A Taxonomy of Non-Profit Public Interest Work

When people think of “public interest lawyers,” they typically are thinking of lawyers practicing law at non-profit organizations. But not all non-profit law jobs are the same. If you are considering this career path, you’ll want to figure out what kind of organization you want to work for and what kind of lawyering you want to do. To help you figure this out, read through the following statements and try to decide which statement or statements best express your view of the legal system:

  1. The law is basically just.
  2. The law is basically just, and we have to work within the system to correct injustice when it happens.
  3. The law is basically unjust, and we have to work within the system to change it.
  4. The law is basically unjust, and we have to work outside the system to change it.
  5. The law is basically unjust, and we have to work to overthrow and replace the current system.

You may be inclined to challenge the premise of this exercise by saying that the statement you agree with will depend heavily on context. Of course it does. But I think most of us have some idea about which statement most closely mirrors our general views about the legal system. Your number might tell you something about the kind of public interest law you want to practice.

Very few lawyers are true 5s (though some may pretend to be after a few drinks). Most revolutionaries don’t go to law school. If they do, they usually quit, are tremendously unhappy, or eventually change their minds. You simply cannot be a lawyer and reject the legal system entirely. Even if you could manage the cognitive dissonance, the rules of professional conduct put limits on what lawyers can ethically do.

At the other end of the spectrum, very few public interest lawyers are 1s either. People become public interest lawyers because they want to change things. 1s don’t believe there is much to change. There are some lawyers who are 1s. They tend to inhabit the upper echelons of the corporate world, law firms, judicial chambers, and other powerful places. It is much easier to believe the legal system is just if you have ended up on top. It is much easier to believe that justice is attainable when you are the one doling it out.

Most public interest lawyers cluster in the 2-4 range, but there are big differences within that range. 

The 2s are lawyers who do not see the injustices in the legal system as systemic. Instead, they see people with individual legal problems. The solution is often more lawyers who can bring more cases on behalf of individuals to solve these problems. 2s tend to cluster at legal services organizations, where the goal is to represent as many people as possible with limited funds, and they tend to frame their advocacy around the idea of “access to justice.” In other words, they believe justice is possible in the current legal system if only people have the resources, legal or otherwise, to access it.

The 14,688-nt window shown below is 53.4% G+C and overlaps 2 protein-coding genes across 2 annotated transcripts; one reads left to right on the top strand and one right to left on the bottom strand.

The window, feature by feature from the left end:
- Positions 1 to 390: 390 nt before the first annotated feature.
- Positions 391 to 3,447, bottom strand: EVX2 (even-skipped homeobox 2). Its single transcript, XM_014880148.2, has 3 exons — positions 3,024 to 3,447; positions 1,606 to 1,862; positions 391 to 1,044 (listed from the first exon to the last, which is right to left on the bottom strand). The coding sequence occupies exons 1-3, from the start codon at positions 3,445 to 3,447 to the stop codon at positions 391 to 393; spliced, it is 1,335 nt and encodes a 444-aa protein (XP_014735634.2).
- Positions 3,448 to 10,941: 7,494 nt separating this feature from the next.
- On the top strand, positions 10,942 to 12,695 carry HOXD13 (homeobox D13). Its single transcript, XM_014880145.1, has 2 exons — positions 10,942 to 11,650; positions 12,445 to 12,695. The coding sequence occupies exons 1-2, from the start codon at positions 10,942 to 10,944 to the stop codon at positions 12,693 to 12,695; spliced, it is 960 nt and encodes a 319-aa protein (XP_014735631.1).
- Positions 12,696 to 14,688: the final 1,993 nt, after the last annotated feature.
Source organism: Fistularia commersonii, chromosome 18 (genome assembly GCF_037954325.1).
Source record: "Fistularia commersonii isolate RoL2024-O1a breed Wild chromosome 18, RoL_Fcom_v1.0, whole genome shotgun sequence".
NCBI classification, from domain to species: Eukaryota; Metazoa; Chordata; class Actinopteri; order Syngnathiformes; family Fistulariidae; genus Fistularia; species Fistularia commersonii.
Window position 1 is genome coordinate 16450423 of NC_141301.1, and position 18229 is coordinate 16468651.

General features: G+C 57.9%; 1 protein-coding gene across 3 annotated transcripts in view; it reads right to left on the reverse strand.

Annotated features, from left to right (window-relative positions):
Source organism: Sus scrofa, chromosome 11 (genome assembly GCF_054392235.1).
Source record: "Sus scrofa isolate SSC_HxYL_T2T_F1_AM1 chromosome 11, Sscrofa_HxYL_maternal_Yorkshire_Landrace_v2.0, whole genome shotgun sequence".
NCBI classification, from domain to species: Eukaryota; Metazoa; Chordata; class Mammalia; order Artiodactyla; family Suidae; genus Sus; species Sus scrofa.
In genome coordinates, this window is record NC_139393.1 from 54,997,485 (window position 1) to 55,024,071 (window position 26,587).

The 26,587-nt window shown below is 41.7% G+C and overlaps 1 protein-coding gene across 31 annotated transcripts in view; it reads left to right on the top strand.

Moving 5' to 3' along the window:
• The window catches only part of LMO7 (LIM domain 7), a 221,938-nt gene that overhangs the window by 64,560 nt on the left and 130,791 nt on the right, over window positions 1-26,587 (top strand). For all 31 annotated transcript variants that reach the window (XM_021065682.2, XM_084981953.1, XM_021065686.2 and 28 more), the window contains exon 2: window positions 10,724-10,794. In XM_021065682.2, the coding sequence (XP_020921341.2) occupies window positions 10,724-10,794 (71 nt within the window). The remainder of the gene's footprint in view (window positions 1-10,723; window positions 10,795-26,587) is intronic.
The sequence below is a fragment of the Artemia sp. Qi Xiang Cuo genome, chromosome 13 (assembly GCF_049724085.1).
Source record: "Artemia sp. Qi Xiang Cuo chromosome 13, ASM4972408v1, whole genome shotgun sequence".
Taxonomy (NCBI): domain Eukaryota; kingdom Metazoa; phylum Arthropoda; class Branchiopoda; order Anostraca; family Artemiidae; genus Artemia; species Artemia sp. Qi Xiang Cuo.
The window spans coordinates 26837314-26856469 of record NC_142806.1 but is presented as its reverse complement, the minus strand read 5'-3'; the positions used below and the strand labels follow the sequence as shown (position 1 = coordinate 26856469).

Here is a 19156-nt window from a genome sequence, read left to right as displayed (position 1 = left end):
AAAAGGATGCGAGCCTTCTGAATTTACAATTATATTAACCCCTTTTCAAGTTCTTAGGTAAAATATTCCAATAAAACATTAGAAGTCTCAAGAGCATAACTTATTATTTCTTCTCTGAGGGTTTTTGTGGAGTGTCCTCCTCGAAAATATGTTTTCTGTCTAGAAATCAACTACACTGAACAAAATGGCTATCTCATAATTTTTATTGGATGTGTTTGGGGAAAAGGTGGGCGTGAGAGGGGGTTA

The 3s are the impact litigators. They see the problems in the system, but they believe that the way to change it is from within. This usually means bringing lawsuits, but it can also mean advocating for legislative reform. The best-known examples of organizations that practice this kind of law are the ACLU and the NAACP, but there are many smaller, regional, and local examples. They tend to believe that the legal system can reform itself if confronted with persuasive enough arguments.

The 4s are skeptical that lawyering alone can result in social change. They tend to attach themselves to social movements or grassroots organizing groups that are trying to change the system from the outside, and often call what they are doing community lawyering or law and organizing. There are many fewer organizations that practice this kind of law. My former organization, now called Take Root Justice, is one such organization. 4s may also work for non-legal organizations such as worker centers or other grassroots groups providing legal support. 4s may wonder whether they can actually make a difference practicing law, but they still believe that the system is reformable and see both inside and outside pressure as important to attaining that goal.

It is possible to work at an organization that practices a different kind of law than your number would suggest for you, but a mismatch can lead to unhappiness. It can be frustrating to have a different theory of change than your organization, and may lead you to feeling like you are spinning your wheels.

I teach all three kinds of lawyering in my clinic, both because I want students to have different kinds of experience and because I see value in letting a diversity of lawyering approaches flourish. You won’t find this view in all corners of the public interest world. At each kind of organization, there will be people who think their way is the only way to do things. But as Rebecca Sharpless has written in her article, More Than One Lane Wide, we need all kinds of lawyering to successfully address most social justice problems. (She also points out that the disparaging of legal services in particular is often rooted in sexism and racism, given that legal services attorneys are disproportionately women of color).

Still, believing that all public interest lawyering has value is different than deciding what kind of lawyer you will be. You need to find the place where you are most comfortable and where you will be able to do the most amount of good. So which number are you?

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